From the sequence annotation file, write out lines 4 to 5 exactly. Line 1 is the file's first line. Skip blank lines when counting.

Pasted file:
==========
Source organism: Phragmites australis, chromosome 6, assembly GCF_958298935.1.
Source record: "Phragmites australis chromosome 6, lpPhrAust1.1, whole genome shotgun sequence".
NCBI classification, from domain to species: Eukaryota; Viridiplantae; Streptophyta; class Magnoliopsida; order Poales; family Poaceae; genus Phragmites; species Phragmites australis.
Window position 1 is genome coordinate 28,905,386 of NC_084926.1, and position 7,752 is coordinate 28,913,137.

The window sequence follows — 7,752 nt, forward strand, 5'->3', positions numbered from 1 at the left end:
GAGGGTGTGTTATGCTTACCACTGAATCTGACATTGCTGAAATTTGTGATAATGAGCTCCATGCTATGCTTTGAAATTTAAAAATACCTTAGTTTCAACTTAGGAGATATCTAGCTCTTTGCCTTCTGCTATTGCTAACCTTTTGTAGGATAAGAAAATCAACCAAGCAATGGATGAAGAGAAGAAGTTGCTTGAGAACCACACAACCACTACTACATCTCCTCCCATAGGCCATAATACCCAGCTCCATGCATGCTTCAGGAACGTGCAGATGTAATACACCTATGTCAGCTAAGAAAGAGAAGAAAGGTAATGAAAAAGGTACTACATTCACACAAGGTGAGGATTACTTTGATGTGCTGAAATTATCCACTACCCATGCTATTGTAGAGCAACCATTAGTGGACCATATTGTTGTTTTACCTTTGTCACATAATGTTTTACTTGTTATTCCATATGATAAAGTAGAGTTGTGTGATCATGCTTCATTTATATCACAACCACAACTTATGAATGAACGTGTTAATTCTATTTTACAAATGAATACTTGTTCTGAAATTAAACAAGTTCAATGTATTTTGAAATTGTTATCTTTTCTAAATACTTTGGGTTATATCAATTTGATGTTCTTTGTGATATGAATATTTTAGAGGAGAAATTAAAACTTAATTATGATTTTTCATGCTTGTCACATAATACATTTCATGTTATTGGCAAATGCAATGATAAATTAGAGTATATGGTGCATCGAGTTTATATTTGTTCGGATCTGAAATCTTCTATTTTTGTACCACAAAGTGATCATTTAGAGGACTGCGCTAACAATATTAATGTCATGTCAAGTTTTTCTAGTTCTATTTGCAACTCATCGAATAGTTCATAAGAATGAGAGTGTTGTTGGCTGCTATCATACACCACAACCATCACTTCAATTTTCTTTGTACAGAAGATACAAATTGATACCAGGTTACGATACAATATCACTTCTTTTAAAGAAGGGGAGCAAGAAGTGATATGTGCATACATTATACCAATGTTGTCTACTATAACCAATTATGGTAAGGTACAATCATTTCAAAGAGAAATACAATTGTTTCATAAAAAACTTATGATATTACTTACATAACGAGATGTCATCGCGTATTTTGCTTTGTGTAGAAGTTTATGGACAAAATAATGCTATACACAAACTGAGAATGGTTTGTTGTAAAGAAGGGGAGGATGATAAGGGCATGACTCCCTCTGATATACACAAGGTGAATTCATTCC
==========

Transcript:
Window position 1 is genome coordinate 28,905,386 of NC_084926.1, and position 7,752 is coordinate 28,913,137.

The window sequence follows — 7,752 nt, forward strand, 5'->3', positions numbered from 1 at the left end: